People are grasping at whatever they can just to defend "their side": objectivity is for the weak!
I too have my preference and without emotional arguments I can simply observe my own behaviour:
I'm not a die-hard Android fan but I'm a die-hard tablet fan.
I have both an iPad and Android tablets in various sizes.
The iPad is a very nice toy and yet: when I crash in the couch, when I'm on the train, when I'm answering nature's call in the bathroom, when I'm in a meeting ... it's an Android tablet that's with me.
As smooth and fun as the iPad may be, the Android tablets are just more functional and easier for the things I want to do.
I'm not saying an Android tablet is better, I'm saying it's better suited for me.
If mister Arment can't see why some people prefer an Android tablet over the iPad then he certainly isn't troubled with an overly broad perspective.
Oh well, each to his own.
but if we all can agree that this debate is pointless, let's avoid polluting the interwebs (and my feedreader) with such garbage and focus on building kick ass applications, shall we.
On whatever platform, using whatever technology.
As somewhat expected, Telenet didn't took long to respond to this article.
Here's the letter (In Dutch)
Oh well ...
I'm a nice guy so I took down the project and removed the references to the internal Yelo API.
After all, my goal was to demonstrate that bringing the Yelo App to Android wouldn't require that much work as all the key elements are in place already.
Maybe I should write a letter asking for "official permission", heh, we'll see how that goes :-)
But they didn't.
Instead they state that "making Live TV streaming available for other devices isn't allowed without permission"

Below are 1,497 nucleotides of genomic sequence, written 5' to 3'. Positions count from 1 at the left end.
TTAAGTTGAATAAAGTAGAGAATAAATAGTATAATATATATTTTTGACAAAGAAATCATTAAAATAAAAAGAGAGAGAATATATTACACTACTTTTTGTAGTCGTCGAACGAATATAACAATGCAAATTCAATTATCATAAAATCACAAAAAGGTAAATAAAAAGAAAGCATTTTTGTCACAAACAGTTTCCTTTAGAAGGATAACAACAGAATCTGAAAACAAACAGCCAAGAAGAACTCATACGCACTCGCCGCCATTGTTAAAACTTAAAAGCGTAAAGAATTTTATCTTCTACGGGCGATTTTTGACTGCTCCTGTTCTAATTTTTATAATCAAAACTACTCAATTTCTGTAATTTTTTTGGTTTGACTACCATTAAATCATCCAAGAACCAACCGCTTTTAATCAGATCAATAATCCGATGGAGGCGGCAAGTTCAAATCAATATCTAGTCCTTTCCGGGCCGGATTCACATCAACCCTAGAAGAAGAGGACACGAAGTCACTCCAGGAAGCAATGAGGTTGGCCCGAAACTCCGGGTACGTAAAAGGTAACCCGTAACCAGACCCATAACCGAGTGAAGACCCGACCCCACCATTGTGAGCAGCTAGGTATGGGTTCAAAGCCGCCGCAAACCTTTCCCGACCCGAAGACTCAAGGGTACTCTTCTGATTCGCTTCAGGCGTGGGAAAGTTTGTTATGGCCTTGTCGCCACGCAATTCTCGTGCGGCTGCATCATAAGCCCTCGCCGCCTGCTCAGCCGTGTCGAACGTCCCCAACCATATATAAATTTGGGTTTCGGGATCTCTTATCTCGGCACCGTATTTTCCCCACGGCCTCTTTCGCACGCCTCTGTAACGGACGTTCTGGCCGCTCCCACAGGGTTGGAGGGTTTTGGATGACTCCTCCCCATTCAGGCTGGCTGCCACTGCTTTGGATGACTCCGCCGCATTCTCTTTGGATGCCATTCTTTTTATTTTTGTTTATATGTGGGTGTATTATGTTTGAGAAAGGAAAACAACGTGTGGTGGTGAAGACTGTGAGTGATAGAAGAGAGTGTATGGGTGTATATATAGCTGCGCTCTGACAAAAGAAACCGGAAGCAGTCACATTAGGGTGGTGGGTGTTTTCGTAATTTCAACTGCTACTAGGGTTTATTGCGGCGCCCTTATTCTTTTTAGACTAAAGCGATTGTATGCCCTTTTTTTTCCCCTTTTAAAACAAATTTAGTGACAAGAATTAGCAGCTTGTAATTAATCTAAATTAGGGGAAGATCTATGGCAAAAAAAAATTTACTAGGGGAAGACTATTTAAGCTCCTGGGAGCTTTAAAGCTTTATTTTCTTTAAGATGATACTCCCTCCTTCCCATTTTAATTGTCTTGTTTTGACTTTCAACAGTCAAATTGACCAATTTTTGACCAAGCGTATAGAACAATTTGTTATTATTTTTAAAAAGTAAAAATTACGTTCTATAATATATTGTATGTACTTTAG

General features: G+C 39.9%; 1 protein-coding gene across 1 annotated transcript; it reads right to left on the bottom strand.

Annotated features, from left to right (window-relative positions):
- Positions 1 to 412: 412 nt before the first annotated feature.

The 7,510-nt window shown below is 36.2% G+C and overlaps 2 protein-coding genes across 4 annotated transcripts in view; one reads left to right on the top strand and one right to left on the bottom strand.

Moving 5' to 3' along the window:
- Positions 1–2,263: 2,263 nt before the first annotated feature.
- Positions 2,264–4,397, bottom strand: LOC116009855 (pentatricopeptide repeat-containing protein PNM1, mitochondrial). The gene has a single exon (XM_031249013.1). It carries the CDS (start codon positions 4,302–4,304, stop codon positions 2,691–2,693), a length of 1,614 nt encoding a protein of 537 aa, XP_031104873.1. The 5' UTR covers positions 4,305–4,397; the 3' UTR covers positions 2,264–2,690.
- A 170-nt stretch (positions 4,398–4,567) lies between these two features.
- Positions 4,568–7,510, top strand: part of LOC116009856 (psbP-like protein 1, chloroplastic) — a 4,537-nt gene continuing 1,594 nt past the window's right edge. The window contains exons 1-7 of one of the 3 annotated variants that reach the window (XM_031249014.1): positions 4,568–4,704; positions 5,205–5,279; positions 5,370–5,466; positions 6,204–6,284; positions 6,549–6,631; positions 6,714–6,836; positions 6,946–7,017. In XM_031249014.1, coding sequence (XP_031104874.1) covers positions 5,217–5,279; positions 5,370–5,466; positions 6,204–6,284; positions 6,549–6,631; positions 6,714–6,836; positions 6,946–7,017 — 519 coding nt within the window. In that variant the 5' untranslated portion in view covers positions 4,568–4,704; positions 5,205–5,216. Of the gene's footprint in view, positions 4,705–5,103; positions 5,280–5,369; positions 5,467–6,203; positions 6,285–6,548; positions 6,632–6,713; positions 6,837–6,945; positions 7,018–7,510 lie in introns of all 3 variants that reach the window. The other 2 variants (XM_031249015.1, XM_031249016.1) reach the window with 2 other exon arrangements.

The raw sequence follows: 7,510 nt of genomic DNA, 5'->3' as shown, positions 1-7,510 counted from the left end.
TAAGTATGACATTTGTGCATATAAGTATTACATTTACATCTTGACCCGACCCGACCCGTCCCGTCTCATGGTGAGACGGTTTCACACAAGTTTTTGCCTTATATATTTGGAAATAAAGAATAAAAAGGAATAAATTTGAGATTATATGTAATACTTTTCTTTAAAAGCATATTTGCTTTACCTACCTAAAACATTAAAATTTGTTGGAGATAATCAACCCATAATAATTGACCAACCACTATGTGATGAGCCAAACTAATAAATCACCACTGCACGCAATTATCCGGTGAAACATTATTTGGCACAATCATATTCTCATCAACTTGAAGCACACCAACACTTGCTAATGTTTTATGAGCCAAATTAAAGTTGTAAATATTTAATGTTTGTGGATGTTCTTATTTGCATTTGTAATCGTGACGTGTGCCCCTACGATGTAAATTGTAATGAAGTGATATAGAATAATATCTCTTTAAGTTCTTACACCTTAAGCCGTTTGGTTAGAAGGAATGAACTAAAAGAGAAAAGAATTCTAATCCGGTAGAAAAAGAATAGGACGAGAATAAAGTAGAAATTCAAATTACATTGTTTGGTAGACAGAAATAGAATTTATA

This is not something I read in their terms but then again: I'm no lawyer, just a customer. (shouldn't these things be written for customers?)
Further they claim that bringing Yelo to Android is not possible "because the necessary licensing deals are not in place"
Erm... they seem to forget that - as stated here and there - most Android devices support Flash and you can simply browse to yelo.be and look at the flash based TV streams ON your Android.
This works - but playing the m3u8 streams like I did works much better.
To all Android users who have the daring balls to open a website like www.yelo.be, log in and watch the flash base live stream: STOP! YOU ARE IN CLEAR VIOLATION!
No? So playing flash videostreams on a website doesn't require a seperate licensing, and playing http live streaming video in an app does?
OK ... if you say so.
Forgive me for breaking the news to telenet, but if that's true they have made themselves a HORRIBLE deal if they have to renegotiate their license for every platform or technique separately.
This almost sounds like the story that TV Channels wanted separate (and cumulative) licenses for rebroadcasting their channels using analog or digital channels.
Oh wait ... didn't Telenet went to court for that and WON? (and of course the Belgian Bloodhound gang of copyright societies appeals)
The reasoning behind their court action was that Telenet has an "All Rights Included" license for broadcasting some TV channels, so if it is allowed to broadcast it through analog cable, it is also allowed to broadcast it through digital cable.
The issue centers around a single question: have viewers the right to view content, for which they paid, anywhere in the home on any device?
The Telenet actions against the copyright societies in court seem to indicate that their stand is a clear: YES!
But if that's the case, why would viewing on iPhone be OK and on Android not?
That's not even a question of "digital" or "analog", it's a micro issue of "what platform"
It's like saying that you can watch digital TV on a Sony TV, but NOT on a Samsung one.
I get it of course: Telenet probably had to made some serious concessions to the TV Channels (and copyright societies) to even be able to stream SOME channels to SOME devices over the internet, and there comes this insensitive cowboy developer walking by, meddling with the precious balance between broadcasters and copyright holders.
But as time proves over and over again, when technology clashes with rigid business models, especially when digital content and intellectual property is involved, it is the business model that has to adapt, NOT the technology.